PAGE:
Misinformation about Covid-19 Vaccines on Social Media: Rapid Review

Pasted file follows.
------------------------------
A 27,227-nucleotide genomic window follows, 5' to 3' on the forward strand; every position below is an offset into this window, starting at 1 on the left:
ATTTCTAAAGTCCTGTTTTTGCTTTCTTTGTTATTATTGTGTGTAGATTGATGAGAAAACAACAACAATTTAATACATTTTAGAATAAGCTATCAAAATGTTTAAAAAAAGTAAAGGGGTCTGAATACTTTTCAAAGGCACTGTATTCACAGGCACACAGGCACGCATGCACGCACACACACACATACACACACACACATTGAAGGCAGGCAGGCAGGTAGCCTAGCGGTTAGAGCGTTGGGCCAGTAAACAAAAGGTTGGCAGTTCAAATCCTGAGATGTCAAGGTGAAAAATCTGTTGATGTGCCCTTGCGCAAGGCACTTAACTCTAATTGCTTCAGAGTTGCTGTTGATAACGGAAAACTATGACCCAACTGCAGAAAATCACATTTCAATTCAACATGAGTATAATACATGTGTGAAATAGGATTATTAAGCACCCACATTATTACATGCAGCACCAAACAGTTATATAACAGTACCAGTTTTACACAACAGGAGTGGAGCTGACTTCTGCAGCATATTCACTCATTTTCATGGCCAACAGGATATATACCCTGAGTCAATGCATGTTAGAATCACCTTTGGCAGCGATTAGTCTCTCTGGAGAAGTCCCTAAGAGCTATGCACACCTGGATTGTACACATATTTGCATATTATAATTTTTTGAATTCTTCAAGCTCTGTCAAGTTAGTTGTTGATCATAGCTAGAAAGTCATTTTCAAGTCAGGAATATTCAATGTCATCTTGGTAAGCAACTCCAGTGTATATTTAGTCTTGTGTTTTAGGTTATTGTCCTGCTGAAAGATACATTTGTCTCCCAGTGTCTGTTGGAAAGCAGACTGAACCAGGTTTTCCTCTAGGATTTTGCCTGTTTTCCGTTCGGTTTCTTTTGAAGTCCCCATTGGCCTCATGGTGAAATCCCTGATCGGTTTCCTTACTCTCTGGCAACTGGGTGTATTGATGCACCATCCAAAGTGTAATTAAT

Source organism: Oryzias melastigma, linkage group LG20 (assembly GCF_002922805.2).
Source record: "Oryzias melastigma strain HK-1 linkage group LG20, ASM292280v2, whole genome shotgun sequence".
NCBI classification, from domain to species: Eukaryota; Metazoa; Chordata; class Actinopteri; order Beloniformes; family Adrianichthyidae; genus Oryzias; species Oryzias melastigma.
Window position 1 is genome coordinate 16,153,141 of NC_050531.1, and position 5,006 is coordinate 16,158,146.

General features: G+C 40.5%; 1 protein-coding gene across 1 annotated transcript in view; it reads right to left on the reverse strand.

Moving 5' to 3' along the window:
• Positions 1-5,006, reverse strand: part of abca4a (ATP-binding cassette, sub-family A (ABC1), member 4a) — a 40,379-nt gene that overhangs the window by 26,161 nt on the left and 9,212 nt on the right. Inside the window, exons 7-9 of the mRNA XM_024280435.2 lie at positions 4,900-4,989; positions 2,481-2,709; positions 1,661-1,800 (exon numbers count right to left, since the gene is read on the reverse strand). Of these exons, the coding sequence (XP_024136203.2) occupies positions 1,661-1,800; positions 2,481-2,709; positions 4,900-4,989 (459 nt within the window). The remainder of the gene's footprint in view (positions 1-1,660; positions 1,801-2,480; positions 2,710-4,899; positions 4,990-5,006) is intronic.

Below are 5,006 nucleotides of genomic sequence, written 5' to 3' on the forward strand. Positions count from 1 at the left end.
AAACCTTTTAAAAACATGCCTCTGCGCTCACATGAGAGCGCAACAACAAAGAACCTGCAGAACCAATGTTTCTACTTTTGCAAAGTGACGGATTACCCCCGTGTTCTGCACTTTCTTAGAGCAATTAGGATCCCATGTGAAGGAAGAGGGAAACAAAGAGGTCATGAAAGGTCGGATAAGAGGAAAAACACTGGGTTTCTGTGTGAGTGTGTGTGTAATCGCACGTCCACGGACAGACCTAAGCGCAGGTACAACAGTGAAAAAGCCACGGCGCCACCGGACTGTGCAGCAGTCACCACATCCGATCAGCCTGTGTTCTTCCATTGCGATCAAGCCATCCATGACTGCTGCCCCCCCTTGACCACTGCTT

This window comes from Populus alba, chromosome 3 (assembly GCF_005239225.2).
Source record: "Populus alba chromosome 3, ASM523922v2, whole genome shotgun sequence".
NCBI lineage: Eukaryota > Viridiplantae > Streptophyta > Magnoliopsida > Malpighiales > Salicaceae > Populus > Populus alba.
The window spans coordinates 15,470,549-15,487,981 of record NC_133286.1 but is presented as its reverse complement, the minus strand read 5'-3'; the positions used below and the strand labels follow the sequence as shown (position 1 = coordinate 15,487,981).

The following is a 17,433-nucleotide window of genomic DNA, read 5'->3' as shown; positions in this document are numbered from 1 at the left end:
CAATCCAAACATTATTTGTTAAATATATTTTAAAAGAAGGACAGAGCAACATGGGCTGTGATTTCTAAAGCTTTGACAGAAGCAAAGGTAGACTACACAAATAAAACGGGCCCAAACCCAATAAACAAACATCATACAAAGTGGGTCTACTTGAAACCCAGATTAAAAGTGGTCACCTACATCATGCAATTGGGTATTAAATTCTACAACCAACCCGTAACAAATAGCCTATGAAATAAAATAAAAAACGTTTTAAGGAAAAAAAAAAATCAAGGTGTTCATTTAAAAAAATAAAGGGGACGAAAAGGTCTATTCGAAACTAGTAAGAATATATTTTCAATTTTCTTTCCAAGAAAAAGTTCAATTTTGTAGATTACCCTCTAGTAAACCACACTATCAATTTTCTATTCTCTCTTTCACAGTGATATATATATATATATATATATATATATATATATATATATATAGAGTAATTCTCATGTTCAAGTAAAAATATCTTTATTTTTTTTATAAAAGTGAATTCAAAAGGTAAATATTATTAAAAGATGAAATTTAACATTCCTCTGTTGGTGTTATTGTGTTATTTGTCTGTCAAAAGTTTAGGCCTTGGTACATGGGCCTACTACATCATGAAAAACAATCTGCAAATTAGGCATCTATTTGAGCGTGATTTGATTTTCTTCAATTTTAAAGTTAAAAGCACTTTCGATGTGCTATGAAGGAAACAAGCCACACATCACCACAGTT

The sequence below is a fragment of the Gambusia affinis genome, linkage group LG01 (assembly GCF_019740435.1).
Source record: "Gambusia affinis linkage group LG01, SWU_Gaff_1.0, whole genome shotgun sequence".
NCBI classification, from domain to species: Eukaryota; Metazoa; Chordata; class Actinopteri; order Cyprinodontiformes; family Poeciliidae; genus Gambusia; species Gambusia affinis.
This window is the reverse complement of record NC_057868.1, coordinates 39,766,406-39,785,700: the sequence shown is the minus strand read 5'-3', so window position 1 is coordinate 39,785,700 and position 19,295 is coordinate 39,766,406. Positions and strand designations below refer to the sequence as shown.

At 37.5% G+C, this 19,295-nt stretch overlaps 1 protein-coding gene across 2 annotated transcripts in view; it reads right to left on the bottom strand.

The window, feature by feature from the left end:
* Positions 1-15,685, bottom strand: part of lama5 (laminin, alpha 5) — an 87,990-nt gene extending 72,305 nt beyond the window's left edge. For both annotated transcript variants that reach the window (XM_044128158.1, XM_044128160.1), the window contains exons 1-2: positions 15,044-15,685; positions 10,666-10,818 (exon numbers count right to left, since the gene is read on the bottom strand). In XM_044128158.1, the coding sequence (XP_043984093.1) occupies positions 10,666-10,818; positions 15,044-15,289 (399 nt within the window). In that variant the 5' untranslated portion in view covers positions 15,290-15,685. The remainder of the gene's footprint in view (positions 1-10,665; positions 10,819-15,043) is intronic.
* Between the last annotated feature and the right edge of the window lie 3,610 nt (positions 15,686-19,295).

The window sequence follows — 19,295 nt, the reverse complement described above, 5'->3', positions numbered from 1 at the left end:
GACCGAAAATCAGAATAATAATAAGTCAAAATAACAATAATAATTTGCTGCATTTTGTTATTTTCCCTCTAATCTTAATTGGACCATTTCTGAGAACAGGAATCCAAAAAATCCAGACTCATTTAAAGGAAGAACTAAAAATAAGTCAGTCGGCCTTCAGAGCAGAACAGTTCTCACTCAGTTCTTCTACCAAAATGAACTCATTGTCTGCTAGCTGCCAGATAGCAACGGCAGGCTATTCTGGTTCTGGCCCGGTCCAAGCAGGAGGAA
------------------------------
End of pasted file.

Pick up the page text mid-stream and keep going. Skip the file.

The development of COVID-19 vaccines has been crucial in fighting the pandemic. Misinformation about COVID-19 vaccines on social media is a major challenge, as this is thought to contribute to vaccine hesitancy. Here, we review the research on misinformation about COVID-19 vaccines spread on social media platforms. The review is registered with the PROSPERO international register of systematic reviews (CRD42021277524). We performed a literature search on 9 September 2021 and searched PubMed, PsycINFO, ERIC, Embase, Cochrane Library, and the Cochrane COVID-19 Study Register. We included publications in peer-reviewed journals that fulfilled all following criteria- Original empirical studies, studies that assessed social media and misinformation, studies that dealt with vaccine hesitancy, and studies about the COVID-19 vaccine. Publications were excluded if data were gathered before Phase III in the first COVID-19 vaccine development (from July 27 2020 to November 13, 2020). The narrative qualitative synthesis was undertaken with the guidance of the PRISMA 2020 Statement and the Synthesis Without Meta-analysis reporting guideline. The risk of bias was assessed according to The Joanna Briggs Institute (JBI) Critical Appraisal tool. Ratings of the certainty of evidence were based on recommendations from the GRADE Working Group. The search amounted to 757 records, with 45 articles selected for the review. There are many types of misinformation that are spread on social media platforms. We identified three main areas of misinformation- Medical misinformation, vaccine development, and conspiracies. To prevent these misconceptions from taking hold, health authorities should openly address and discuss these false claims with both cultural and religious awareness in mind. Our review showed that there is a need to examine the effect of social media misinformation on vaccine hesitancy with a more robust experimental design. Furthermore, our review also demonstrated that more studies are needed from the Global South and on other social media platforms than the major platforms such as Twitter.

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